It is manifestly evident that there are true covalent bonds between and among the aluminum, copper, mercury complex rather than a mere physical solution as exists in amalgams. The final product is stable and freemercury cannot be forced out by mechanical means nor will free-mercury separate with the passage of time when added within the quantitative limitations set forth above. Even in the presence of extremely high temperatures such as ionizing arcs, little or no mercury vapor is released. Moreover, the final product complex appears to be rich in reducing hydrogen attached to the complex itself since any oxides which may form on the surface of the final product at extremely high arcing temperatures rapidly reduces to the complex. Still further, when the final product is contacted to other oxides, the oxides are reduced apparently by the presence of reducing hydrogen in the complex.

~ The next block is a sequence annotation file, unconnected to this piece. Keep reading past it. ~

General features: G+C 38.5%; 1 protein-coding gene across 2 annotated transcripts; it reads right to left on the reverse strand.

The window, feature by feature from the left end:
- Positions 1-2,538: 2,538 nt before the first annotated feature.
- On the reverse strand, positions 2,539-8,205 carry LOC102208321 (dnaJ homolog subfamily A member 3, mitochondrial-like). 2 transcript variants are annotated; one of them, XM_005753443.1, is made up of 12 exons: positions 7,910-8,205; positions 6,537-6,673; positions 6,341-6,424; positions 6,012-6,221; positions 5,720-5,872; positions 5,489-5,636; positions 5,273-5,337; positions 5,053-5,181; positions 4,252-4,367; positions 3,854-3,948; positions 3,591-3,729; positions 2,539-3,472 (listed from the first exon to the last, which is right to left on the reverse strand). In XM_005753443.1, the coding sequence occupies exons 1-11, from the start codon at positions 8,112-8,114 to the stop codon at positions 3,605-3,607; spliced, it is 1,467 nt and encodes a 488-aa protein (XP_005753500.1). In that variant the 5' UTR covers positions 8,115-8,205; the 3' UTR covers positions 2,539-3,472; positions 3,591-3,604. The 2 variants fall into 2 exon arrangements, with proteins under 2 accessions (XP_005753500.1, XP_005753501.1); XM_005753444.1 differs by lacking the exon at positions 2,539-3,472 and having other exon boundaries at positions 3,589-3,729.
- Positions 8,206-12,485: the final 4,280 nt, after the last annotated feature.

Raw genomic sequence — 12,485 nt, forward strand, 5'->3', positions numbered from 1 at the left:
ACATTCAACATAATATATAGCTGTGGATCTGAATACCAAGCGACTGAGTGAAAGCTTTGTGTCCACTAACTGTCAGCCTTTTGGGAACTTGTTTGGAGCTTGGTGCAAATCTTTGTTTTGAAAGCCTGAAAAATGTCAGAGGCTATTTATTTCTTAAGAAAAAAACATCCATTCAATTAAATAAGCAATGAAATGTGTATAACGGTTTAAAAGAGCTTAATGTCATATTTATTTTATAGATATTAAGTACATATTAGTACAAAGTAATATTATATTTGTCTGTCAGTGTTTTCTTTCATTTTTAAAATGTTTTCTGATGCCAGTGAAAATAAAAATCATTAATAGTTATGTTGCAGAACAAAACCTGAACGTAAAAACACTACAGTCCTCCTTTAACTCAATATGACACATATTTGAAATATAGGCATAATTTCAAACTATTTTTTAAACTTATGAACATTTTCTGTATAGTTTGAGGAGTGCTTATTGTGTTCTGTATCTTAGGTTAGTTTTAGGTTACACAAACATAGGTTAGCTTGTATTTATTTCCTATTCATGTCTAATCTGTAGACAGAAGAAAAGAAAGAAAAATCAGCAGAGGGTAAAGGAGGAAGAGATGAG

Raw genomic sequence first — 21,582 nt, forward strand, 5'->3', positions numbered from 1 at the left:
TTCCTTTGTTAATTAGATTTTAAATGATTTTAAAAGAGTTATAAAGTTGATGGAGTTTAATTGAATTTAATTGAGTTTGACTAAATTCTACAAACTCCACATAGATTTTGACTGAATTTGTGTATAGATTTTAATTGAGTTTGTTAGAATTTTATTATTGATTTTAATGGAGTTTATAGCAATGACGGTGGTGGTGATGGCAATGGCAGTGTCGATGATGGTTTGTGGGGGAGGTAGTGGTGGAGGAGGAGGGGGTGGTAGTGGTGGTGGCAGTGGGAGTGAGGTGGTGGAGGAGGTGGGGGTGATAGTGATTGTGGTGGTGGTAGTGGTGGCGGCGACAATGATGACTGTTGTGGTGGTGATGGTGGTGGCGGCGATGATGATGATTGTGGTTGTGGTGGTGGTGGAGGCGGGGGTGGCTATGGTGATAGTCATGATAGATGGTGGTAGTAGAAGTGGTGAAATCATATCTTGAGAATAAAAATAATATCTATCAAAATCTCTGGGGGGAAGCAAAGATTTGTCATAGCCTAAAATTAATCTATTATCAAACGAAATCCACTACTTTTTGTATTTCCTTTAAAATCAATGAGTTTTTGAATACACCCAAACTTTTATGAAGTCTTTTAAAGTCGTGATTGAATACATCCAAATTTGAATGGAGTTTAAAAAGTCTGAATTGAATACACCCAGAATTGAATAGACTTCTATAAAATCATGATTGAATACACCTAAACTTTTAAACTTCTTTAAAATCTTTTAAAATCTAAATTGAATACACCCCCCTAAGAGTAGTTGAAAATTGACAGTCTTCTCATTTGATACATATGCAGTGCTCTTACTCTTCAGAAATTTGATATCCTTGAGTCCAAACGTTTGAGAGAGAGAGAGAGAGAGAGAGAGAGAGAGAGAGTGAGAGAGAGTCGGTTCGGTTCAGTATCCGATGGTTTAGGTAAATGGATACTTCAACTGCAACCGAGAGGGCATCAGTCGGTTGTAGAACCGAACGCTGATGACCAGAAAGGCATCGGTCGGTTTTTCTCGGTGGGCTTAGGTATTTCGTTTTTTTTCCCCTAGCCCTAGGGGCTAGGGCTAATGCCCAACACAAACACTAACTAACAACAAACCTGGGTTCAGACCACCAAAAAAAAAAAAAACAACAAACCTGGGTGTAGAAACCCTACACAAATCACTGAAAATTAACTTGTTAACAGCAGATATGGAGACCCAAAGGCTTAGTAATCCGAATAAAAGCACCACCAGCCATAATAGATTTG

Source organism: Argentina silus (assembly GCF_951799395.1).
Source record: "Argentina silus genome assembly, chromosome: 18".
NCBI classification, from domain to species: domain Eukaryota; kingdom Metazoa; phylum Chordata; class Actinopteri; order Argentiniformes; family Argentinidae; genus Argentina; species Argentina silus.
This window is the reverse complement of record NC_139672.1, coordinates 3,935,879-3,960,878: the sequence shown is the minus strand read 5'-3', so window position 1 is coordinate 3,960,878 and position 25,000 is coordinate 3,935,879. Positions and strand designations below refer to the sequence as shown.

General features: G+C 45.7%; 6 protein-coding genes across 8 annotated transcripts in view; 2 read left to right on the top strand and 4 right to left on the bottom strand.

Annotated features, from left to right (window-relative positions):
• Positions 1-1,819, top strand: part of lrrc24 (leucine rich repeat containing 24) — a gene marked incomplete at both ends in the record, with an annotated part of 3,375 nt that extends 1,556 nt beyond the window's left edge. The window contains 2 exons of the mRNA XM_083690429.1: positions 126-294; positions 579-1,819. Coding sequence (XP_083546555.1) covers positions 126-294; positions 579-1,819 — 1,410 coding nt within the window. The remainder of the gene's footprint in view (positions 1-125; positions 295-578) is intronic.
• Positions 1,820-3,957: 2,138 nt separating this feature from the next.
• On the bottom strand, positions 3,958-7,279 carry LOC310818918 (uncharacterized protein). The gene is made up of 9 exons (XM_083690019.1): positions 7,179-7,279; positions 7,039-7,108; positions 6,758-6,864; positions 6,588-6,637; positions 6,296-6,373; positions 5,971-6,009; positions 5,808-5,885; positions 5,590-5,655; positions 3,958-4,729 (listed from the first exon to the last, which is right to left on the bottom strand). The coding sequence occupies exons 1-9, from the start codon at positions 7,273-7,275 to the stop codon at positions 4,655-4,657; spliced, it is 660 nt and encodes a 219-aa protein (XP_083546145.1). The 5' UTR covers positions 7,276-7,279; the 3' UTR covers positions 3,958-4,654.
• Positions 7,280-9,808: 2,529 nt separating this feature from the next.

THE ADDITION OF COMPLEXING METALS The physical and chemical properties of the final product may be varied within wide ranges by the addition of quantities of one or more complexing metals selected from the group consisting of tin, cadmium, zinc, iron, silver and lead. These complexing metals can be added as halide salts, preferably the chloride when employing copper chloride in the copper chloride solution of hydrochloric acid or as the pure metal. The halide salts of the complexing metals or the metals themselves are added directly to the copper chloride solution of hydrochloric acid and rapidly dissolve releasing ions of the complexing metals.